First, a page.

3518256175_60607e3222A year ago I facilitated a workshop for a parent group in St.Louis, Missouri. I had recently released my first book, Relationships for the Intimately Challenged, and led these meetings to support the ideas I had written about. I had no real speaking experience outside of my normal job setting, and quickly realized I had much to learn.

One of the workshop participants happens to be a professional author, facilitator, and executive coach. She took copious notes and offered to share her observations with me. I was open to hearing her opinion, after all this was new to me, and I wanted to learn as much as possible.

What she shared with me wasn’t very complimentary, but she communicated her criticism in a manner that was motivating. She offered to coach me and I eagerly hired her.

I made the decision to become an author and a professional speaker out of a desire to share insights I have gained throughout my life with as many people as possible. What I have realized as a result of responding to this inspiration is that I always have a lot to learn. As simple as this realization sounds, it is also very profound. I, like many others, can fall into the trap of security and predictability. The problem with security and predictability is the potential squelching of passion, enthusiasm, and, creativity.

I look at inspirations or good ideas as threads meant for me to follow. Some of them lead nowhere, but some lead me to amazing experiences and opportunities. As a direct result of making the decision to write my book and pursue professional speaking I have:

  • completed Jack Canfield‘s Breakthrough to Success Training along with the Advanced Breakthrough to Success. From attending these trainings I have gained a tremendous amount of awareness about personal transformation, which I have been able to share with my employees and friends, and made some valuable connections with people I never would have met.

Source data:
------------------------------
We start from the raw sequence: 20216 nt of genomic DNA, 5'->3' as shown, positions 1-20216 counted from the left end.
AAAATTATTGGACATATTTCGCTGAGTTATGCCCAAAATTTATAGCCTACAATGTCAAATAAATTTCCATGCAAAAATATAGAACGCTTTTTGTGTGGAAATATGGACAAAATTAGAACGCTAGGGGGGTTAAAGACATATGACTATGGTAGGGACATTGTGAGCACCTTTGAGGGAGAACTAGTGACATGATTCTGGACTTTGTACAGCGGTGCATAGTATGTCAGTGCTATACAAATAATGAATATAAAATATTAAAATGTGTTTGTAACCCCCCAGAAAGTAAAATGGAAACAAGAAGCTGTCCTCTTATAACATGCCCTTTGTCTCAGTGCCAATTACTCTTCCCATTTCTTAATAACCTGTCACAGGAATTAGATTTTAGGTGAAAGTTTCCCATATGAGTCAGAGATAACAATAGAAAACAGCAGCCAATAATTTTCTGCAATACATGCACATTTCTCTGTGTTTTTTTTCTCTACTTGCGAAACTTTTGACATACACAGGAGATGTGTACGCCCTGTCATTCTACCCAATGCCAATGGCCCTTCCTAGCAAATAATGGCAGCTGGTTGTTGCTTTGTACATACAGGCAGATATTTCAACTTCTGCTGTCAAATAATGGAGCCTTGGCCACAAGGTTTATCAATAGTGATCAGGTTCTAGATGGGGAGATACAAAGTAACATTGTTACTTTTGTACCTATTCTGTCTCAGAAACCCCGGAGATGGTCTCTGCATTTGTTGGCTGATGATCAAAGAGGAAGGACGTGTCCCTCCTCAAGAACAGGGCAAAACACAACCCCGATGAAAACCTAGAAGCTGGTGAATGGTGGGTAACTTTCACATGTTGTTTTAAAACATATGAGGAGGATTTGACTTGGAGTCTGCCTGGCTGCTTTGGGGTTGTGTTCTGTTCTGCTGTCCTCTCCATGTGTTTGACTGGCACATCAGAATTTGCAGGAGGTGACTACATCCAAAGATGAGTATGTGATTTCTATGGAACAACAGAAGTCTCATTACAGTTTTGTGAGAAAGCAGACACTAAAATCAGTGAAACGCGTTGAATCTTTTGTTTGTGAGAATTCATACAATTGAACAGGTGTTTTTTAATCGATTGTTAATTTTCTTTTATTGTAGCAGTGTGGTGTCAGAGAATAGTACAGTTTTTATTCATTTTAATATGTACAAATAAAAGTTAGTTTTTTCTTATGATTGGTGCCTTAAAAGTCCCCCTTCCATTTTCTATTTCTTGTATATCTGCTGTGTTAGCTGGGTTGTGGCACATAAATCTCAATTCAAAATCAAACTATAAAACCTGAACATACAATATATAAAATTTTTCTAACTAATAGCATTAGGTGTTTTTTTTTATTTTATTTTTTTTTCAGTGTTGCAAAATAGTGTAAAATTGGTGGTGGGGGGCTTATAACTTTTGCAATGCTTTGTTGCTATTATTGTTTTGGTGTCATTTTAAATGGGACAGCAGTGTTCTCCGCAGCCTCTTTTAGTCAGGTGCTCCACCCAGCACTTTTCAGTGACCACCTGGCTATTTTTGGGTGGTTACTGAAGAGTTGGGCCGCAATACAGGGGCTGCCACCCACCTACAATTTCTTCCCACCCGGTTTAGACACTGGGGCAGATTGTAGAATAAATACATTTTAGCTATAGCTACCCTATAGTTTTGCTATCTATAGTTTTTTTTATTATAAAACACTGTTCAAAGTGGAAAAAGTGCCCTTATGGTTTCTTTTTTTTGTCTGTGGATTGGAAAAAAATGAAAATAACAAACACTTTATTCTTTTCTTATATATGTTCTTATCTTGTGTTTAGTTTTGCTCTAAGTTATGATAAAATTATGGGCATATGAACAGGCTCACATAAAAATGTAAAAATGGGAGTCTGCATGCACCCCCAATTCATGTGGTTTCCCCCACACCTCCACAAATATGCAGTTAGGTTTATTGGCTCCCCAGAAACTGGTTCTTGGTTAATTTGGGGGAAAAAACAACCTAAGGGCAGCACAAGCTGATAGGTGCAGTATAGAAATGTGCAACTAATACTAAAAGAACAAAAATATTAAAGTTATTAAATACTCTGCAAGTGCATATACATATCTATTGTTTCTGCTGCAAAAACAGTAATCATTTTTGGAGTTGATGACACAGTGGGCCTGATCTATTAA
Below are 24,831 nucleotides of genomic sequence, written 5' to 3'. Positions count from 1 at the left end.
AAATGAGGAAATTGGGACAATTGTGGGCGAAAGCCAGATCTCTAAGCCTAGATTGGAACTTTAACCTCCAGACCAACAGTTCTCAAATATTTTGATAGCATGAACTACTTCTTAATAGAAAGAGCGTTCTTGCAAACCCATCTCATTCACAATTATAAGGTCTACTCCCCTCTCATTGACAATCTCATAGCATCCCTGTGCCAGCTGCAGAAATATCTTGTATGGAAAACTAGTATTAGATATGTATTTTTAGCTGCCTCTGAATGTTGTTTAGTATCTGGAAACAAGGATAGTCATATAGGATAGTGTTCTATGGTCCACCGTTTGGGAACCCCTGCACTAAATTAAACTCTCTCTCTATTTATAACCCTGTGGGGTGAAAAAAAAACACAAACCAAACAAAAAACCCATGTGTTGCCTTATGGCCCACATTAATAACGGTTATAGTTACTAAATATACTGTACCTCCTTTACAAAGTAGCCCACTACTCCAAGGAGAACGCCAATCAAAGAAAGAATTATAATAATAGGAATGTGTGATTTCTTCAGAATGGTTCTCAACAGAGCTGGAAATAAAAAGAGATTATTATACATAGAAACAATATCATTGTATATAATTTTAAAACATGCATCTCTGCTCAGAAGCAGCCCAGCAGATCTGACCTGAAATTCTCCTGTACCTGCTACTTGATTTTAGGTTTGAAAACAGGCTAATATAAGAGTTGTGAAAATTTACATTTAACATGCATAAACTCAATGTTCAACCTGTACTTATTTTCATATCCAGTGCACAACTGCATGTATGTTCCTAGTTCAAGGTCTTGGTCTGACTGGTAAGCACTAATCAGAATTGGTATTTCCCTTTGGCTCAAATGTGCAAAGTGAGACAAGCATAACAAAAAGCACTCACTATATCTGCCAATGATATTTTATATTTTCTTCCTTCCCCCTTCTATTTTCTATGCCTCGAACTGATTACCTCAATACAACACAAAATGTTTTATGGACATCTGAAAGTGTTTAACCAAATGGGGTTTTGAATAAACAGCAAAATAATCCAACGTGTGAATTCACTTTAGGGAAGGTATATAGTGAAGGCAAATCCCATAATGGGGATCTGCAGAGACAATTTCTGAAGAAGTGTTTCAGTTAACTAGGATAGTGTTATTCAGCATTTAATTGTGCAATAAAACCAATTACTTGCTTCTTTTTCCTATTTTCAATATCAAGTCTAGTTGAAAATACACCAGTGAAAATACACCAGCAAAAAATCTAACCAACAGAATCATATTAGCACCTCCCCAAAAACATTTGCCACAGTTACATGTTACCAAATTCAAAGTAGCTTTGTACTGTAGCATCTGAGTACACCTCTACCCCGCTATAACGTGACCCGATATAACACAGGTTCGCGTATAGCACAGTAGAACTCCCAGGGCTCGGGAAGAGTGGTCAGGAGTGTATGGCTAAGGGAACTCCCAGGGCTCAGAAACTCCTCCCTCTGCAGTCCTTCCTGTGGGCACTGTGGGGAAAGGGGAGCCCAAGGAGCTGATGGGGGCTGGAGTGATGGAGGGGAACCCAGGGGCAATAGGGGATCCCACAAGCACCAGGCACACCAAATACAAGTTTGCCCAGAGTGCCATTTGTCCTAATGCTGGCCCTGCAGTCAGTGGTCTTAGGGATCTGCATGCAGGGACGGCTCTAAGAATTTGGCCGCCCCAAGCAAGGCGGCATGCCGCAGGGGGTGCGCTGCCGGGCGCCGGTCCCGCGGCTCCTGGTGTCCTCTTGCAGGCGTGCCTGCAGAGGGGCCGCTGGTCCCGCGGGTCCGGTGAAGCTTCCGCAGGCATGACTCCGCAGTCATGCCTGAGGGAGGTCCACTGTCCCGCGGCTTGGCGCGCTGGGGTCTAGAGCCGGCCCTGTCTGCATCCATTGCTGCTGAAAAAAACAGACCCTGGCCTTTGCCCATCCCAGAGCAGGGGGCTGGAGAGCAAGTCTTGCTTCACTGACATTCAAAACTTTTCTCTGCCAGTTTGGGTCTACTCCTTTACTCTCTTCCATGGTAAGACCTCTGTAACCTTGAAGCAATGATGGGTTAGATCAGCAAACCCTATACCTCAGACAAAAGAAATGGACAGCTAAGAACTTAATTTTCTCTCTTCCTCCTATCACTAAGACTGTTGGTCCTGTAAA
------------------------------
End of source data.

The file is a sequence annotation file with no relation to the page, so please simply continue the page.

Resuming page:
• joined the National Speaker’s Association, which has exposed me to incredible resources and mentors from a wide variety of backgrounds
  • begun providing workshops to various businesses along with parent’s groups

These are just a few results of some seemingly simple decisions. All of these actions involve following threads. I have been scared to do some of the things I have done. I have had to challenge many limiting beliefs about myself. I continue to stretch in ways that are uncomfortable. However, I am much happier,  more fulfilled, and my ability to serve other people has increased exponentially.

Is it a priority for you to grow as a person? Are there inspirations you have ignored because of self-limiting excuses? Look for the threads in your life. Muster the courage to follow them. At the very least you will discover new directions in which to go or passions to follow. Doesn’t that sound fun?

Photo Credit: *Evelina* via: Flickr

Lessons From Modern Technology


So I was having one of those mornings. The kind where a series of events unfold that challenge your ability to stay peaceful and serene. You know, those times you shouldn’t be permitted to interact with other humans. Allow me to explain:

This week, after months of diligent research and the purposeful delay of gratification, I purchased a MacBook Pro. This was a wise purchase, by the way, the computer is awesome. However, there have been some hiccups along the way.